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A deep-cycle lead-acid battery (DCLA battery) is designed to be regularly deeply discharged using most of its capacity. In contrast, starter batteries (e.g. most automotive batteries) are designed to deliver short, high current burst for cranking the engine, and to be frequently discharged of only a very small part of their capacity. While a DCLA battery can be used as a starting battery, the lower "cranking amps" imply that an over-sized battery may need to be used.
The structural difference between DCLA batteries and cranking batteries resides in the lead battery plates. DCLA battery plates have thicker active plates, with higher-density active paste material, and thicker separators. Alloys used for the plates in a DCLA battery may contain more antimony than for starting batteries. The thicker battery plates resist corrosion through extended charge and discharge cycles.
Flooded batteries will decompose some water from the electrolyte during charging, and so regular maintenance of flooded batteries requires inspection of electrolyte level and addition of water. Major modes of failure of DCLA batteries are loss of the active material due to shedding of the plates, and corrosion of the internal grid that supports active material. The capacity of a DCLA battery is usually limited by electrolyte capacity and not by the plate mass, to improve life expectancy.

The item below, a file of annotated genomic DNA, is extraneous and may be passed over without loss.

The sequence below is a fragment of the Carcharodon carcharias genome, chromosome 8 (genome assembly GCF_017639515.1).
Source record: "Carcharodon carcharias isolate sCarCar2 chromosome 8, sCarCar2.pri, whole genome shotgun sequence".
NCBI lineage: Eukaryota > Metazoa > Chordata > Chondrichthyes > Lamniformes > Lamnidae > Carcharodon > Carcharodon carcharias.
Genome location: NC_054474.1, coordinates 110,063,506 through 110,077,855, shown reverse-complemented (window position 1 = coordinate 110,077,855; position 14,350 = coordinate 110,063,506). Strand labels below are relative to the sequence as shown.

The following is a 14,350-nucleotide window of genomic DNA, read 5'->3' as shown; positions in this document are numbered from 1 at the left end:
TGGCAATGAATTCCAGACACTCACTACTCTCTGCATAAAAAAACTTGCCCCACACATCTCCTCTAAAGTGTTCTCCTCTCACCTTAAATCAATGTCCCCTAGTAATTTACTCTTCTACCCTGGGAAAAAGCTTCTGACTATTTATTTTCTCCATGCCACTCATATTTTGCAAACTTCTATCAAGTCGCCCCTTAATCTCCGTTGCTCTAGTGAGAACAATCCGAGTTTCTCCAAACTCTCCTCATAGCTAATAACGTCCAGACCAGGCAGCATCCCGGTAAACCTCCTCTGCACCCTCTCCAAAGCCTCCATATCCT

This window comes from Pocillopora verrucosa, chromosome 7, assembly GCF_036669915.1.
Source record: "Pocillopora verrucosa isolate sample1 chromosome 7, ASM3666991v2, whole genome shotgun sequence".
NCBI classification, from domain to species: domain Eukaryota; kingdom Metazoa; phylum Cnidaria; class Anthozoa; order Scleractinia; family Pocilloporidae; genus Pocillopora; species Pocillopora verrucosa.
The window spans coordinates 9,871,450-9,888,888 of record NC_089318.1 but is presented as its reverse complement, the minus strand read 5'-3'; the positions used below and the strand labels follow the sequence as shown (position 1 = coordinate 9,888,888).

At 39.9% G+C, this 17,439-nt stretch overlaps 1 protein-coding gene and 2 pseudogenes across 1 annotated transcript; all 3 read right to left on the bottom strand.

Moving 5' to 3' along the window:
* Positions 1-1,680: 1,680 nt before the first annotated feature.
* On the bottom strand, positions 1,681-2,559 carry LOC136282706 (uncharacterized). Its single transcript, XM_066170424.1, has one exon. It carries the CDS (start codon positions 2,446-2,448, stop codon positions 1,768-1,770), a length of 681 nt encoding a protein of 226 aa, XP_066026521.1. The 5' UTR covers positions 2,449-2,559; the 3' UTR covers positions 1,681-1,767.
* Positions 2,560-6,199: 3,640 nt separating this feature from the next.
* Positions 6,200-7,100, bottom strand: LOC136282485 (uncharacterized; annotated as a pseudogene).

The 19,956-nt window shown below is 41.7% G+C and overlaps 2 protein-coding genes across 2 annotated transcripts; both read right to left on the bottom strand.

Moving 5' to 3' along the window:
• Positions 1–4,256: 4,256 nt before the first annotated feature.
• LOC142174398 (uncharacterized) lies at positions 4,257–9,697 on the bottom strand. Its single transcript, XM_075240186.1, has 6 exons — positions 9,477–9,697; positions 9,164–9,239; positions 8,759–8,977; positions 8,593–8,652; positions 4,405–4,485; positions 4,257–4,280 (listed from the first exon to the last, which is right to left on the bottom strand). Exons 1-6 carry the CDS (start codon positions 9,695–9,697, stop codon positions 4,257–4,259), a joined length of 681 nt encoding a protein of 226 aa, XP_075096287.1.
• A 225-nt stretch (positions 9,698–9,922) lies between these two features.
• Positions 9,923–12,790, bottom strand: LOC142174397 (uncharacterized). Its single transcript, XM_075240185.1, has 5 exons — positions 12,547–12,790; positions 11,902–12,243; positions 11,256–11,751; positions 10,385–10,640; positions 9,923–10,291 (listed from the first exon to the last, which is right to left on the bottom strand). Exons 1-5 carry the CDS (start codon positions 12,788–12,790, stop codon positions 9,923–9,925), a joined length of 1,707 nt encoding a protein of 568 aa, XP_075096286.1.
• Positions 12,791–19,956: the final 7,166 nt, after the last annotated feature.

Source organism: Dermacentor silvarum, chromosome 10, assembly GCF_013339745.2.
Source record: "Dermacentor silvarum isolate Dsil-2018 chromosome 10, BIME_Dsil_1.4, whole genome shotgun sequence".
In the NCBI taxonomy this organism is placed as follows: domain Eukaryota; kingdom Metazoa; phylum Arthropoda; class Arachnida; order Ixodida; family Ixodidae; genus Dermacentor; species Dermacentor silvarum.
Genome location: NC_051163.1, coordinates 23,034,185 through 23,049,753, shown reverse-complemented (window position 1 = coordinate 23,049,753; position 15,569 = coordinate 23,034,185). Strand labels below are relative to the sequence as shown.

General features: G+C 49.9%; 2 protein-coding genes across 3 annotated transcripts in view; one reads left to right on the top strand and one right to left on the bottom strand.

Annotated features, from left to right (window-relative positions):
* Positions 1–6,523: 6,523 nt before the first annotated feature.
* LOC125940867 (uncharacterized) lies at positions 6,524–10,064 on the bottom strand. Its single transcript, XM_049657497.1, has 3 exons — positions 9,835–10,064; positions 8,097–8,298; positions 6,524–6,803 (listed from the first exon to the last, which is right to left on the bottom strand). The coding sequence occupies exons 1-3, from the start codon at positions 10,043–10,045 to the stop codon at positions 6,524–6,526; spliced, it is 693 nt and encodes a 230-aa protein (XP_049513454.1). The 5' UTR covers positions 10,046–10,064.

A DCLA battery is designed to discharge between 50% and 80% depending on the manufacturer and construction of the battery. Although these batteries can be cycled down to 20% charge, the best lifespan vs cost method is to keep the average cycle at about 50% discharge, as there is a direct correlation between depth of discharge on your battery and the number of charge and discharge cycles it can perform 
DCLA batteries are useful for renewable energy storage. Why is storage necessary? The answer is that solar photovoltaic (PV) and wind power are superb as green energy sources, but the major problem with them (when compared to conventional power generation) is that they are non-dispatchable. That is to say that the sun wont always be shining on a given PV panel and the wind won't always be turning a given wind turbine. Consequently, without some way to store the electricity produced, off-grid users will have no power when there is no sunlight or no wind. DCLA batteries are a very popular way form of energy storage for such users. This is primarily because DCLA batteries' price per kilowatt-hour of storage is low, as compared to alternative battery types such as lithium-ion and nickel-metal hydride.
As an additional introduction to DCLA batteries and how they different from standard (automotive) lead-acid batteries, look at this excellent primer at HowStuffWorks.com.
Calculating how much battery backup is needed[edit | edit source]
Different users of off-grid PV or wind power generatoring setups will require different levels of battery backup, based on individual needs. The following steps outline how one may go about calculating how much battery backup they require:
- Step 1: Determine daily electrical use in Watt-hours (Wh)
- Step 2: Determine how many days of electrical autonomy the installation requires (i.e. how many days a full bank of batteries alone should be able to provide for the user). Multiply this number by the result of step 1 to get the total energy that the batteries will need to be able to provide. The result is in units of energy (Wh).
- Step 3: Decide on a Wikipedia:depth of discharge (DoD). The DoD is a number between 0 and 1, representing the portion of the batteries' maximum capacity that is considered usable. Take the result from step 2, then divide it by the DoD. The result is still in units of energy (Wh).